Paradise (The Garden of Eden)

This site is about: Paradise, The Garden of Eden, God, prophecy, redemption, revelation, the Bible, Torah, Kabbalah, Judaism, Israel, inter-faith dialog, The Middle East, world peace, the Holy Land, Zionism

Longing to return to the Garden of Eden

The Garden of Eden, or Paradise, a place of incredible beauty and harmony, is a central and common myth of humankind. This myth is the inspiration for a "demo paradise" that will be a recreational, educational and therapeutical facility located in Israel. (This is based on the work of Yitzhak Hayut-Man, Cyber-architect.)
Paradise theme park

The Generic pattern and components for the "demo paradise"

An example - A Sea-side Paradisical Park

Paradisical Internet Sites (PIS)

Promotion and Development


Garden of Allah (artistic rendering)

Garden of Eden (artistic rendering)

See also Designing PaRaDiSe Theme Park / Fun Garden

The Generic pattern and components for the "demo paradise":

The generic pattern contains the four main components described briefly below, and ancillary residential accommodation for people who stay for 2-14 days (not treated here).

1. The Garden

The Garden within or with aspect to a place of natural beauty and containing valid representations of the fabulous Trees of Eden.

The word "paradise" derives from the Persian word for a lush garden, a word which also begot the Hebrew word Pardes which in modern Hebrew means "orchard" and in Jewish mysticism means the inner place that the ecstatic seers strive to enter, probably (Ezrahi, 1997) the inner sanctum of the Heavenly Temple. The Garden of Eden with its Trees and angels is thus associated with the various visions of the earthly and heavenly paradise. A spectacular variety of fauna and flora is thus advisable, and a botanical garden would be a good "backdrop" for the demo paradise (note also "The Findhorn Garden" story). Our original understanding is that the Biblical passage "the tree of life also in the midst of the garden" means not a separate, visible object standing in the middle, but that the pattern of the Tree of Life is enfolded within the pattern of the whole garden, is partially reflected from each item and surrounds everything in the garden.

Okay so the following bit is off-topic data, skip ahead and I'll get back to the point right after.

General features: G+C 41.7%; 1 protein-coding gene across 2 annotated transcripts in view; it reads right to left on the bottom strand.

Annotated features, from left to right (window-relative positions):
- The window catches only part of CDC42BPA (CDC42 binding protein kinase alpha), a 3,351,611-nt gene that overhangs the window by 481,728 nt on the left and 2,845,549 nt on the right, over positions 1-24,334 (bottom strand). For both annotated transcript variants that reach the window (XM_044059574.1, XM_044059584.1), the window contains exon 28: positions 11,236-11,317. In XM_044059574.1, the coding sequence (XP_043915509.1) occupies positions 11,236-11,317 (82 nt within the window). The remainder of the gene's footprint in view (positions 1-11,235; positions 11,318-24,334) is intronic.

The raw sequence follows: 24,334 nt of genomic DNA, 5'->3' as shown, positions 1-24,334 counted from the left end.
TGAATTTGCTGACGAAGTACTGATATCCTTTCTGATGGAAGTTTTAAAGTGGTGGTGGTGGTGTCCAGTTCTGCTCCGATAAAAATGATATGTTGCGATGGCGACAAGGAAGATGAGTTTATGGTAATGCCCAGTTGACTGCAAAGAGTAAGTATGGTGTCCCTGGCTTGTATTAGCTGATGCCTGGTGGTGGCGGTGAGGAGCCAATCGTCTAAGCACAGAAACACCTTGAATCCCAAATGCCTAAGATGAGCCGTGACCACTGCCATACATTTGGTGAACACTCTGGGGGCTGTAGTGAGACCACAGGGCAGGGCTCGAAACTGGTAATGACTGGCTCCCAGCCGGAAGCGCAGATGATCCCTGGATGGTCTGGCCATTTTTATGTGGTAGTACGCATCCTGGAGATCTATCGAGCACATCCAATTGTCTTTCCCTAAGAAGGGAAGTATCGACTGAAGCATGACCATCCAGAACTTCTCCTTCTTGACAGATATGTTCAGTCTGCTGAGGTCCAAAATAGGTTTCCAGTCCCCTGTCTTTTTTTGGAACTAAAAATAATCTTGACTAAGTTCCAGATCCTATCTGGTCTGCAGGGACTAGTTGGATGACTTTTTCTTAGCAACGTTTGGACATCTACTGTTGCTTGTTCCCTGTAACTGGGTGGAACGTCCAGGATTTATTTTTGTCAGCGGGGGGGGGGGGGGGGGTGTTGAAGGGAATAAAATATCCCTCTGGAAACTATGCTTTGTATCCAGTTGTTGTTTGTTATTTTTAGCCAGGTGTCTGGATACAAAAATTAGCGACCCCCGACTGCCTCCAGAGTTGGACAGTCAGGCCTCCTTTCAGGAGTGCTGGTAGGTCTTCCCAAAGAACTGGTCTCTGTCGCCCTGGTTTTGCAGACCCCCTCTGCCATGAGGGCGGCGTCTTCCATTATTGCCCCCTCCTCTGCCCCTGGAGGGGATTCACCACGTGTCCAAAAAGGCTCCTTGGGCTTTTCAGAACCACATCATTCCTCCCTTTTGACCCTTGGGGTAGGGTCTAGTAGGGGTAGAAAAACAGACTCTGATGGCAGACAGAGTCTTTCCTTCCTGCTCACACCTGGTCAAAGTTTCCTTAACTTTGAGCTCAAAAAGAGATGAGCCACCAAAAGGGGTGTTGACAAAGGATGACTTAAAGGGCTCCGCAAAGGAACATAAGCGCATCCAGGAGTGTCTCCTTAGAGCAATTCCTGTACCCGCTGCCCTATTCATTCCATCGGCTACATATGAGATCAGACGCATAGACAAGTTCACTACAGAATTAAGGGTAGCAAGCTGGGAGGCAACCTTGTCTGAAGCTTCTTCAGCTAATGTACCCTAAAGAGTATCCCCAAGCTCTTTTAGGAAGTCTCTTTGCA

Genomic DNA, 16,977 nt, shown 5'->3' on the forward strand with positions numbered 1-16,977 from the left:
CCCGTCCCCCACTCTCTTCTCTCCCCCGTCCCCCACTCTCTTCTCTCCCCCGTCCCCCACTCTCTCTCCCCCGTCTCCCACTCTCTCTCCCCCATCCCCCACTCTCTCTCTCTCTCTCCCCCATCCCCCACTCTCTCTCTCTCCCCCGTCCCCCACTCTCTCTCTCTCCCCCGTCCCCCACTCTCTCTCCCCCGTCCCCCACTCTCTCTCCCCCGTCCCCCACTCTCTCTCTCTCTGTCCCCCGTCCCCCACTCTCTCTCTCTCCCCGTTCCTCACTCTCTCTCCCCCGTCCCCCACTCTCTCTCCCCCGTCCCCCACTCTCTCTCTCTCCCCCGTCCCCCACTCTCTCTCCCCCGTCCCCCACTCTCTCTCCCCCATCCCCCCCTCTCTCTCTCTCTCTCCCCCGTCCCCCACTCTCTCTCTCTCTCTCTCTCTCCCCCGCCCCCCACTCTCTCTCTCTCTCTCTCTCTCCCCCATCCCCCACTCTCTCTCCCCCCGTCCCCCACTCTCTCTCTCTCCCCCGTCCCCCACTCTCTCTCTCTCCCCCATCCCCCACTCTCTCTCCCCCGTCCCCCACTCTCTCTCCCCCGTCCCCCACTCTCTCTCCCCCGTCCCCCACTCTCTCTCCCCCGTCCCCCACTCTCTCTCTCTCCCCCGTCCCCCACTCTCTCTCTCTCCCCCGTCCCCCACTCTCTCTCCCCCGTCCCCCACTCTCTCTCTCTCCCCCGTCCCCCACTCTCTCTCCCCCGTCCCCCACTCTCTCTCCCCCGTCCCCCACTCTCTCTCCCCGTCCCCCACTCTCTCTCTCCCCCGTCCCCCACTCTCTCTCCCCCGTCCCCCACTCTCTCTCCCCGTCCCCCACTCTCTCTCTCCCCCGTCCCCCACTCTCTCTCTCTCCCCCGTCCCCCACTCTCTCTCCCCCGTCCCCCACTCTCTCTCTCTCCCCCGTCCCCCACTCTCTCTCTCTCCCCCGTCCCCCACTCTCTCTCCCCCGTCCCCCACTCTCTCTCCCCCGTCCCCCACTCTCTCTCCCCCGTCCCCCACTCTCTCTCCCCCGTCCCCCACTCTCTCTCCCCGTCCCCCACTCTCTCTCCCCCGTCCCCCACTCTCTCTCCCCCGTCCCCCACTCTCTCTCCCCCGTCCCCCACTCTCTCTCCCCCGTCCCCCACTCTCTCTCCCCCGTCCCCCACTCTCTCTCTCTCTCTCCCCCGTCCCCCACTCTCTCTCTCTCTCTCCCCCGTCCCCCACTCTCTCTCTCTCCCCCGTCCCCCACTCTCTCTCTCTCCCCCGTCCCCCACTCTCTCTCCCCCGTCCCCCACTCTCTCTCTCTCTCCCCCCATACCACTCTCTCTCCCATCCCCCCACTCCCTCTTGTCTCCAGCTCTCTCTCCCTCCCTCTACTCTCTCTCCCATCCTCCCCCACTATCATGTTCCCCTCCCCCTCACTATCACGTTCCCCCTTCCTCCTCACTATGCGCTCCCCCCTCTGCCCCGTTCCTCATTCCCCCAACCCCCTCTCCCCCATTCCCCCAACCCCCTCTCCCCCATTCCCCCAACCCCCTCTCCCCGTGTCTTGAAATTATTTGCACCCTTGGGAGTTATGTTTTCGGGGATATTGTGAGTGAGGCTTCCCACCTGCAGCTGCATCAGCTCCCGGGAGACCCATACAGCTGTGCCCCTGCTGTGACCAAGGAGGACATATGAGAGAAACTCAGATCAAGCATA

2. The Pavilions

The Pavilions containing special imaging facilities and responsive environments.

The original, Persian, image of the Paradise/Pardes is captured in the Book of Esther, where the king's celebrations are taking place in "the court of the garden of the king's pavilion". Therefore the preferred architecture of structures in the garden is as pavilions. Our suggested ideal/prototypical arrangement is for a complex of ten pavilions arrayed in the pattern of the Kaballistic "Tree of Life". In that pattern, the pavilions on the Right side represent qualities of Grace (Hesed) and expansion, and may use dome and inflatable structures. The pavilions on the Left side represent Judgment (Din) and contraction, and may use cubical and rationalistic structures. The pavilions of the Middle Path represent Compassion (Rahamim, related to Rehem - womb) and reconciliation of opposites, and may integrate these architectural elements, such as done in the Geodesic Dome, in the Dome of the Rock and Hagia Sophia, and in Gothic architecture. The pavilions will be identified with the various aspects of the holistic pattern of Man modeled upon the Kabbalistic "Tree of Life" (the Sefirot). Each pavilion will contain spaces dedicated to all ten Sefirot, Thus the progression among the pavilions and entering each of them for specific activities/exercises can reproduce the various Kabbalistic narratives of integration and healing (Tikkun) and produce great many different programs.